|Classification:||Indium is an ‘other metal’|
|Melting point:||156.6 oC, 429.8 K|
|Boiling point:||2070 oC, 2343 K|
|Neutrons in most abundant isotope:||66|
|Electron configuration:||[Kr] 4d10 5s2 5p1|
|Density @ 20oC:||7.31 g/cm3|
|Atomic volume:||15.7 cm3/mol|
|Structure:||tetragonal, distorted fcc structure|
|Specific heat capacity||0.23 J g-1 K-1|
|Heat of fusion||3.263 kJ mol-1|
|Heat of atomization||244 kJ mol-1|
|Heat of vaporization||231.50 kJ mol-1|
|1st ionization energy||558.3 kJ mol-1|
|2nd ionization energy||1820.6 kJ mol-1|
|3rd ionization energy||2704.5 kJ mol-1|
|Electron affinity||39 kJ mol-1|
|Minimum oxidation number||0|
|Min. common oxidation no.||0|
|Maximum oxidation number||3|
|Max. common oxidation no.||3|
|Electronegativity (Pauling Scale)||1.78|
|Polarizability volume||9.7 Å3|
|Reaction with air||mild, w/ht ⇒ In2O3|
|Reaction with 15 M HNO3||mild ⇒ In(NO3)3|
|Reaction with 6 M HCl||mild, ⇒ H2, InCl3|
|Reaction with 6 M NaOH||none|
|Chloride(s)||InCl, InCl2, InCl3|
|Atomic radius||155 pm|
|Ionic radius (1+ ion)||–|
|Ionic radius (2+ ion)||–|
|Ionic radius (3+ ion)||94 pm|
|Ionic radius (1- ion)||–|
|Ionic radius (2- ion)||–|
|Ionic radius (3- ion)||–|
|Thermal conductivity||81.8 W m-1 K-1|
|Electrical conductivity||3.4 x 106 S m-1|
|Freezing/Melting point:||156.6 oC, 429.8 K|
Discovery of Indium
In 1863, Ferdinand Reich discovered indium in Germany. He had intended to investigate whether zinc sulfide ore (sphalerite) also contained thallium. Instead, as a result of his careful observations, he became the discoverer of a new element. (1)
After roasting the ore to remove most of the sulfur, he decomposed the remaining material with hydrochloric acid.
He saw a straw colored solid appear. Reich began to suspect that this straw colored precipitate might be the sulfide of a new element. (2)
He investigated this further by getting an emission spectrum for the sample. Unfortunately for Reich, his color-blindness prevented him from accurately interpreting this for himself.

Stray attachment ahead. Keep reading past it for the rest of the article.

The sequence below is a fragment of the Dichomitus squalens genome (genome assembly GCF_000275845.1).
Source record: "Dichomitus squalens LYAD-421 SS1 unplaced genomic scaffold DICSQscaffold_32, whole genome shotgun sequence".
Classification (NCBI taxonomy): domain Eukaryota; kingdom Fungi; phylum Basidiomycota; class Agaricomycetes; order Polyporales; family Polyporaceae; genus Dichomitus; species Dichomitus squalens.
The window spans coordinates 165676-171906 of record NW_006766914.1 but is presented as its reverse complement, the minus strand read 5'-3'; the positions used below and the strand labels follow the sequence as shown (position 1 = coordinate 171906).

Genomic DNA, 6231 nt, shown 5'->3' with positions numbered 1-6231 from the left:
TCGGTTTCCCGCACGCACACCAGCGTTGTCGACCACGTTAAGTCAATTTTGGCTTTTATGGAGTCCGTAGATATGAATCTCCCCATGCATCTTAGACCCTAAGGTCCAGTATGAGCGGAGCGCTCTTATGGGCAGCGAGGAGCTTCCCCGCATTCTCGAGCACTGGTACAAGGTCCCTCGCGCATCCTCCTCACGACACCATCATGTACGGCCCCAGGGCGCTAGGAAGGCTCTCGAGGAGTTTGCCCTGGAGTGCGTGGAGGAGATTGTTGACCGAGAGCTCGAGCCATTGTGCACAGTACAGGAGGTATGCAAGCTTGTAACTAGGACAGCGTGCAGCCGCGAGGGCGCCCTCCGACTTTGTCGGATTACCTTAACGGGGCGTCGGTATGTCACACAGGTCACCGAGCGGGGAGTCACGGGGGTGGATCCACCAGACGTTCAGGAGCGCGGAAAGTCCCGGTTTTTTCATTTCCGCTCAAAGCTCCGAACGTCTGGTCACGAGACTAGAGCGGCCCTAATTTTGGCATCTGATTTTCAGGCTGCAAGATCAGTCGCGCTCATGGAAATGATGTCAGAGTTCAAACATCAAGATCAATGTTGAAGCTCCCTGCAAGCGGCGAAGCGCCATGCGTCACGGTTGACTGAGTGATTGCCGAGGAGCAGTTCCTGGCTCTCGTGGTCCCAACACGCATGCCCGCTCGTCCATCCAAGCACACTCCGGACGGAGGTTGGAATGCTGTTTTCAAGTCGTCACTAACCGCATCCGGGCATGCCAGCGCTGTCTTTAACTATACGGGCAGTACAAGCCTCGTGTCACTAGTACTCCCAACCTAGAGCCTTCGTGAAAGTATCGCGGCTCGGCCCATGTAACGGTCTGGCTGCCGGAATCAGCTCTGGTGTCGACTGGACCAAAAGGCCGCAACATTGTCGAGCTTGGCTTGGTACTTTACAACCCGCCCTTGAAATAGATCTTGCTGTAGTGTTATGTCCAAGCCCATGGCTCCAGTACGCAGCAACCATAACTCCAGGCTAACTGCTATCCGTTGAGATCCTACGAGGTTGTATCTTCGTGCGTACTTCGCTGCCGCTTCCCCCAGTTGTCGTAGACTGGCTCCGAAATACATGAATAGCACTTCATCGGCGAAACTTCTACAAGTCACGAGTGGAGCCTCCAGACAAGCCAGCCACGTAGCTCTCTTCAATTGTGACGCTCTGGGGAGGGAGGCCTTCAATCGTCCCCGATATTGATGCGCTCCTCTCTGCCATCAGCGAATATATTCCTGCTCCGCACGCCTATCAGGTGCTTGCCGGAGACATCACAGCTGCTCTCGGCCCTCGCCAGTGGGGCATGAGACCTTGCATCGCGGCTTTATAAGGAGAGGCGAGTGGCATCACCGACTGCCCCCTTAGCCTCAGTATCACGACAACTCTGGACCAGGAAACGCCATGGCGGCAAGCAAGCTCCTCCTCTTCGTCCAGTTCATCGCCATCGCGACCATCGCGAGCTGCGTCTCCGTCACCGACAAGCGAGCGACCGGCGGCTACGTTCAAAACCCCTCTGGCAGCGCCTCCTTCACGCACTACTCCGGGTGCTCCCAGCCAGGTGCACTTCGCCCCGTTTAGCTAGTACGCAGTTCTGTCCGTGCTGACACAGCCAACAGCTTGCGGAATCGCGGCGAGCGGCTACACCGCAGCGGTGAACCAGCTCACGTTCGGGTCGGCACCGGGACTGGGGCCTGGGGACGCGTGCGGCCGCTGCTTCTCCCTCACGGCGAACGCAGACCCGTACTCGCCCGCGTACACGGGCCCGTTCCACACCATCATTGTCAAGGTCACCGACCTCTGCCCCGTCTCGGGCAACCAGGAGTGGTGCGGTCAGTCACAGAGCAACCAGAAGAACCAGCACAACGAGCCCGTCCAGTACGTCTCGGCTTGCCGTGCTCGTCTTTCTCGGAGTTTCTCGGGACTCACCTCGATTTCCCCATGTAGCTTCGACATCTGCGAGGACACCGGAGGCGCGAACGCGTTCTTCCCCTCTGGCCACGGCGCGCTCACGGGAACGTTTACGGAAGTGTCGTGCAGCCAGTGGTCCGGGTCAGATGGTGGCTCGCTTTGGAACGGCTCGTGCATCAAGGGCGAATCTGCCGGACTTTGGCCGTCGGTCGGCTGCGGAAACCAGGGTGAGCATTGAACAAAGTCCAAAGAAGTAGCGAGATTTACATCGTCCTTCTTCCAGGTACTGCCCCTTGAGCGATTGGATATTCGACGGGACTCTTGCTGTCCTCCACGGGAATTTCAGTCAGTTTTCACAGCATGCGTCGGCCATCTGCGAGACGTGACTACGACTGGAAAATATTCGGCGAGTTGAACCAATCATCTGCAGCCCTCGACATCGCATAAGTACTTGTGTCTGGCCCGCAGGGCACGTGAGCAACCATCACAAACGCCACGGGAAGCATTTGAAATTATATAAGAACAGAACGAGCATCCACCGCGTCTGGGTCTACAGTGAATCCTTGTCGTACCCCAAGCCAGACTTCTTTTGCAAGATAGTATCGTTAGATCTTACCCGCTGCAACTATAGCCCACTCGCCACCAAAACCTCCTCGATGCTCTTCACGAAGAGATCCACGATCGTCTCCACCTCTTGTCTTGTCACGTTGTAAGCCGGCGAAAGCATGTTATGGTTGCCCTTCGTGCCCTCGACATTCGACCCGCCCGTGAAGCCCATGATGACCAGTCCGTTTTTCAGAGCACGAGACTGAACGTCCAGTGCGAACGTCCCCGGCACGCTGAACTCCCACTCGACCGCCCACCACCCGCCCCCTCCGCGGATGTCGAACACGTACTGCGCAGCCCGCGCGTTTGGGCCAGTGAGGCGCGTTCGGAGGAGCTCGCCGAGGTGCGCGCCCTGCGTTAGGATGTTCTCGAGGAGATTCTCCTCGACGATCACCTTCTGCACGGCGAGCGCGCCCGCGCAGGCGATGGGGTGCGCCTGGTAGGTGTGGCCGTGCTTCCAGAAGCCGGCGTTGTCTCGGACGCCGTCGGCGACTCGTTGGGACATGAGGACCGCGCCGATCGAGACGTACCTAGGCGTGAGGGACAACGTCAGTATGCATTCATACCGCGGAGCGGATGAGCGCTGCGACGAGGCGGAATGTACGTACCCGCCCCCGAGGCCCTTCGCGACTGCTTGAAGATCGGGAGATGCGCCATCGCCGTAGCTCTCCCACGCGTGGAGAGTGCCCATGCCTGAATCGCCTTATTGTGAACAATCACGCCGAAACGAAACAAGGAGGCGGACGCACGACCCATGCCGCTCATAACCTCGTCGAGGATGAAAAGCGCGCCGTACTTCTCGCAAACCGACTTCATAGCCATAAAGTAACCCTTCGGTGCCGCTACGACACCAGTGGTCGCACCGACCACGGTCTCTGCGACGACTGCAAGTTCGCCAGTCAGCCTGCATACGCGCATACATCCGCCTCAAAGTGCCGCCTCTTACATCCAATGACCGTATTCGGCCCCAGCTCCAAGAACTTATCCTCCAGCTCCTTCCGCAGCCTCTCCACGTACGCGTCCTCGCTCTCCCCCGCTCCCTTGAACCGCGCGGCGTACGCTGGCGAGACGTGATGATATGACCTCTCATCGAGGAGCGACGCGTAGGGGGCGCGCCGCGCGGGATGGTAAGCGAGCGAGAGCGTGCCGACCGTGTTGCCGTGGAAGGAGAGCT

He asked his countryman, German chemist Hieronymus T. Richter, to look at the flame colors produced. Richter observed a brilliant indigo line, which did not match the spectral line of any known element. (3)
This line enabled Reich and Richter to show that a new element was present in their sample.
The men later isolated the metal by a lengthy series of precipitations and made a thorough study of its properties. The yield of indium was 0.1% from the original zinc sulfide ore. (1)
The element was named after its characteristic spectral line – the ‘indi’ coming from the color indigo.
Indium’s Periodic Table Neighborhood
|Group 12||Group 13||Group 14|
Appearance and Characteristics
Indium is considered to be of low toxicity.
Indium is a very soft, silvery-white lustrous metal.
Indium liquid clings to or wets glass and similar surfaces.
Like gallium, indium remains in a liquid state over a wide range of temperatures.
When present in compounds, indium exists mostly in the oxidation state III.
When heated above its melting point, it burns with a violet flame to the yellow sesquioxide (In2O3).
Uses of Indium
Indium is used in the production of low-melting alloys, typically with gallium.
The melting point depends on the ratio of indium to gallium.
An alloy with 24% indium and 76% gallium, for example, melts at just 16 oC. (4)
This type of alloy can be used as a non-toxic alternative to mercury in some applications.
Compounds of indium are used in the semiconductor industry for germanium transistors, thermistors, rectifiers and photocells.
Indium can be coated on metals and evaporated onto glass, to form mirrors equal to that made with silver but more corrosion resistant.
Indium-tin oxide thin films are used for liquid crystal displays (LCDs).
Abundance and Isotopes
Abundance earth’s crust: 250 parts per billion by weight, 47 parts per billion by moles
Abundance solar system: 4 parts per billion by weight, 40 parts per trillion by moles
Cost, pure: $968 per 100g
Cost, bulk: $54 per 100g
Source: Indium has no minerals or ores with a high concentration of the element. Commercially, indium is extracted as a by-product of zinc refining. It is also extracted from iron, lead, and copper ores.
Isotopes: Indium has 35 isotopes whose half-lives are known, with mass numbers from 100 to 134. Of these, one is stable: 113In. Naturally occurring indium is a mixture of two isotopes: 115In, with a half-life of 4.41 x 1014 years and an abundance of 95.7% and 113In with an abundance of 4.3%.
1. J.W. Mellor, A Comprehensive Treatise on Inorganic and Theoretical Chemistry., 1929, vol v, Longmans, Green and Co., p 387,388.
2. Mary Elvira Weeks, Discovery of the Elements, 2003, Kessinger Publishing, p198.
3. U. Schwarz-Schampera, P.M. Herzig, Indium: Geology, Mineralogy, and Economics, 2002, Springer, p5
4. “A metal alloy that is liquid at room temperature.” Scitoys. 10/21/2009.
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